Every website is an eCommerce website

eCommerce Strategy Customer Journey

Sometimes customers tell me they just need a business card website or information website. It’s important to consider the full range of what a website can do for you though. Some of the simplest websites that don’t seem to DO anything can be a companies best salesperson. And even a completely non-commercial website often has the same goals when you think about it. So it makes sense to use eCommerce strategy for every website. Besides, no matter who you are or what the purpose of your website is, marketing is something everyone needs to do. Marking is how you represent yourself, company or organization. So it’s an essential part of how you get noticed, hired and accomplish virtually any goal.

So let’s look at how a good eCommerce website does marketing! (want an eCommerce site? read Getting Started Selling Online)

The first step is to get noticed.

Every website needs to be able to get attention so it can be found by it’s target audience. This starts with attractive design, quality content, optimization and, if needed, advertising. And of course everything needs to be functioning properly. So many people do research online about everything, not just before making a purchase. So there’s a good chance your website will be someone’s first impression of you, your business or organisation.

Next an eCommerce site needs to build trust.

Your audience needs to be able to access information about you, your products or service easily and grow to like and trust you. Your content needs to prove your credibility. An SSL security certificate is necessary for an eCommerce site. But it doesn’t hurt to add one to any website that collects information (think contact form). In fact internet security has become a major issue to the point where we now offer free SSL to all our clients.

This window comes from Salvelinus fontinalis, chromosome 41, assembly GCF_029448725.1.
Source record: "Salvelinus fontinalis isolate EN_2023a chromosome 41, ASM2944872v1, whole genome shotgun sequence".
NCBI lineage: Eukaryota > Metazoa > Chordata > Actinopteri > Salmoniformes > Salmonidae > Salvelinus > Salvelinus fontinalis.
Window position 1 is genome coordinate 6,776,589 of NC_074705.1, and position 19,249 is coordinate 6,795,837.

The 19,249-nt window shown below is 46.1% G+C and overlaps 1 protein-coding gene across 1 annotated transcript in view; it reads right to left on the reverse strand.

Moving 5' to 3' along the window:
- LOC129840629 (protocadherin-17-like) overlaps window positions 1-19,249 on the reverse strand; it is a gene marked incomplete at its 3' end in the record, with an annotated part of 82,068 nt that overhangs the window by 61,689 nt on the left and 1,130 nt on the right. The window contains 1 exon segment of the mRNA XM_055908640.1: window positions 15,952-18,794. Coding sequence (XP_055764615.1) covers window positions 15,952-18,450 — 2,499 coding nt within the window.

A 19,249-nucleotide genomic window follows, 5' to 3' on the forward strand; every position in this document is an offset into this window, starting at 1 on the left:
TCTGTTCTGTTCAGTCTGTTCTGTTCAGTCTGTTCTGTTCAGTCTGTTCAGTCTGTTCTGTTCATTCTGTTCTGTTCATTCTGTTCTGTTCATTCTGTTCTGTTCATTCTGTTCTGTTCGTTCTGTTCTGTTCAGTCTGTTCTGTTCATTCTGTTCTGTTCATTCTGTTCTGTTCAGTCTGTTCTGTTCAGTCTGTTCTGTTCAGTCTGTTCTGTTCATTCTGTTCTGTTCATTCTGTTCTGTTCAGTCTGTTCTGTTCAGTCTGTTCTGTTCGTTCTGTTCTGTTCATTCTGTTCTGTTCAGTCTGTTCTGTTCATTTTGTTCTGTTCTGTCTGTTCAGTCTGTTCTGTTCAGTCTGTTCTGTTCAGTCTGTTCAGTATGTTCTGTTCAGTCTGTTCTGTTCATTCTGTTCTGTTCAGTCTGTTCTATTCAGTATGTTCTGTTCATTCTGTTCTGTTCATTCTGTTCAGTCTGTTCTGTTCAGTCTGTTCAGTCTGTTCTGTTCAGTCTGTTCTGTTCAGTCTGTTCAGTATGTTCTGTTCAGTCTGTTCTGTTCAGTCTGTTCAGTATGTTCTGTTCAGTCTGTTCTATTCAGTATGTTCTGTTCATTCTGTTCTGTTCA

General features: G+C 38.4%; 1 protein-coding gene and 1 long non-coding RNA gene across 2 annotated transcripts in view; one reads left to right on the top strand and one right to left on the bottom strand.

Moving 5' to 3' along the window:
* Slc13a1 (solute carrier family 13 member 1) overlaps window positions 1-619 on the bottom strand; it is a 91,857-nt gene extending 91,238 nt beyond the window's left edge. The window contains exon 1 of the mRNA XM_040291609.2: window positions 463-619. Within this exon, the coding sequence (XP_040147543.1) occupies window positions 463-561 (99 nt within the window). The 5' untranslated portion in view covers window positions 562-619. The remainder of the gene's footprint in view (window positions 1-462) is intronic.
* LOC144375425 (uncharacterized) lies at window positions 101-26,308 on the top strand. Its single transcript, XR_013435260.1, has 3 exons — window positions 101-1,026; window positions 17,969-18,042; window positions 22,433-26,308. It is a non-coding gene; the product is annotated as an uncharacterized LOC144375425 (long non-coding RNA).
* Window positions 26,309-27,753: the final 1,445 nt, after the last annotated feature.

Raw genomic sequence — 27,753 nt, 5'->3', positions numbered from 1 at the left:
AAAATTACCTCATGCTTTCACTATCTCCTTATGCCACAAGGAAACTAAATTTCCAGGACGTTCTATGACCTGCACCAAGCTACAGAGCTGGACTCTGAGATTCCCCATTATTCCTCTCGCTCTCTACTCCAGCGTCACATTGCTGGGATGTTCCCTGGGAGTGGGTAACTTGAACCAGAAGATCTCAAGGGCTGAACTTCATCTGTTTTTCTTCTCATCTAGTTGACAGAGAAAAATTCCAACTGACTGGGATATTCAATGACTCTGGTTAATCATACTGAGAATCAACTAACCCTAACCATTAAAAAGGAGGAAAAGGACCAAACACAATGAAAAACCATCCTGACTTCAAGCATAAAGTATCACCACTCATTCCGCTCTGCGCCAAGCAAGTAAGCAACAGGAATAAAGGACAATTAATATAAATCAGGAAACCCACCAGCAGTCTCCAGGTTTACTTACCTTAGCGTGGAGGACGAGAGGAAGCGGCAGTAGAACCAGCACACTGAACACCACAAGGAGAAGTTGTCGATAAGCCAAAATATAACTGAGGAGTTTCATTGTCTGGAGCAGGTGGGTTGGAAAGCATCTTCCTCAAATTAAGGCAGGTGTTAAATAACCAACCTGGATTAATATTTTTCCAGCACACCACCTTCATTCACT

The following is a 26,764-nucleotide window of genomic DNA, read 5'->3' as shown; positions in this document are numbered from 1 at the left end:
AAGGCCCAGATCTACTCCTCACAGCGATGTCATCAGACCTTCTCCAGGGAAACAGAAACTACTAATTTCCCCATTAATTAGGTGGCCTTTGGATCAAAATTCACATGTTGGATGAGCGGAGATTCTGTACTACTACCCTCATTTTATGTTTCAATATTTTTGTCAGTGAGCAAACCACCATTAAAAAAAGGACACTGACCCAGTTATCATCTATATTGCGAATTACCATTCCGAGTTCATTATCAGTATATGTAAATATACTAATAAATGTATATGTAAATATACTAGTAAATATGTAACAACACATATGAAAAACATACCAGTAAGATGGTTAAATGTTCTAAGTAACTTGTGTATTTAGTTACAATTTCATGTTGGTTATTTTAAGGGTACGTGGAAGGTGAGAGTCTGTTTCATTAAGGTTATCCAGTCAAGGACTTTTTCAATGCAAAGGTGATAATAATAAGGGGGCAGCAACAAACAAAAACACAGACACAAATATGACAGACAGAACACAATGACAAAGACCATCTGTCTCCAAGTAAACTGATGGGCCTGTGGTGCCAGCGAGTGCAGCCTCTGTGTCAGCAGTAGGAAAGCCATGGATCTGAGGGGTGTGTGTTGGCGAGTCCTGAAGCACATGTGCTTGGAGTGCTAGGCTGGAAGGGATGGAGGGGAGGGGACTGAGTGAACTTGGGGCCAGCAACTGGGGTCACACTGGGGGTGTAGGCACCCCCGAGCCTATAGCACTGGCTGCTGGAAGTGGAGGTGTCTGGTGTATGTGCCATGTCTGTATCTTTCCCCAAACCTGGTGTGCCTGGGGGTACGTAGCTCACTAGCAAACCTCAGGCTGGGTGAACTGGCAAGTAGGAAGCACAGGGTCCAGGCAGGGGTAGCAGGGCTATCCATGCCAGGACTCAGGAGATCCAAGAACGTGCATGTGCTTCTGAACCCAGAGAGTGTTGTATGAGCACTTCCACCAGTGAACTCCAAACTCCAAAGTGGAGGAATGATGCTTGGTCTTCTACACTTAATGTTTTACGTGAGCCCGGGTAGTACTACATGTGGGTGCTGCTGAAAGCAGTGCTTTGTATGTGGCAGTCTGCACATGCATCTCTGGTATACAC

All Websites Should Encourage Action!

Once you have the attention and trust of your audience you’ve laid the foundation for a sale. (Even if your website is just a profile, a blog or is offering any other kind of “free” information. Internet users still need to be “sold” on using your website or contacting you!) So you want your audience to take action. Maybe that means buying something, signing up for a newsletter, trying a recipe you’ve posted, filling in a contact form… every website should encourage action!

The final phase of eCommerce strategy that any website can learn from is advocacy.

After someone has connected with you, through an action taken on your website, you want them to rate that transaction. That might mean posting a review of a product, service, ebook or recipe, posting a positive comment, telling a friend about you, or sharing your content on social media. This is where all your best marketing starts, with feedback and advocacy, things everyone needs whether they are selling anything or not.

So that’s the full circle: attention, trust, action, advocacy

This is known to eCommerce businesses as the Customer Journey. eCommerce design starts with a plan based on the ‘Add to Cart’ or ‘Buy Now’ action, which is obviously the goal of any eCommerce site. But I like to start every website with the question: What Action do we want website visitors to take? Once I know that I need to know who is likely to take this action, who is the audience? And how can we build trust with that audience? How can we position you as an authority in your field? Then we start the design process and of course get feedback and advocacy from your current audience. That’s where the circle connects. Advocacy is by far your best source of attention and if your website is working, your audience will let you know!

Web Designer. Fashion Designer. Coder. Eco Boutique Founder. Work at Home Mom. eBusiness, Branding and Marketing enthusiast. Passionate about design and helping cool people do cool things. Mindfulness and yoga enthusiast. Idealistic optimist. Read more

1 Comment

  1. […] Ok, I’m exaggerating, I just hear it ALL THE TIME because marketing is part of my business and something I’m interested in (passionate about?) There are over 150 types of marketing, probably way more, but Content Marketing […]

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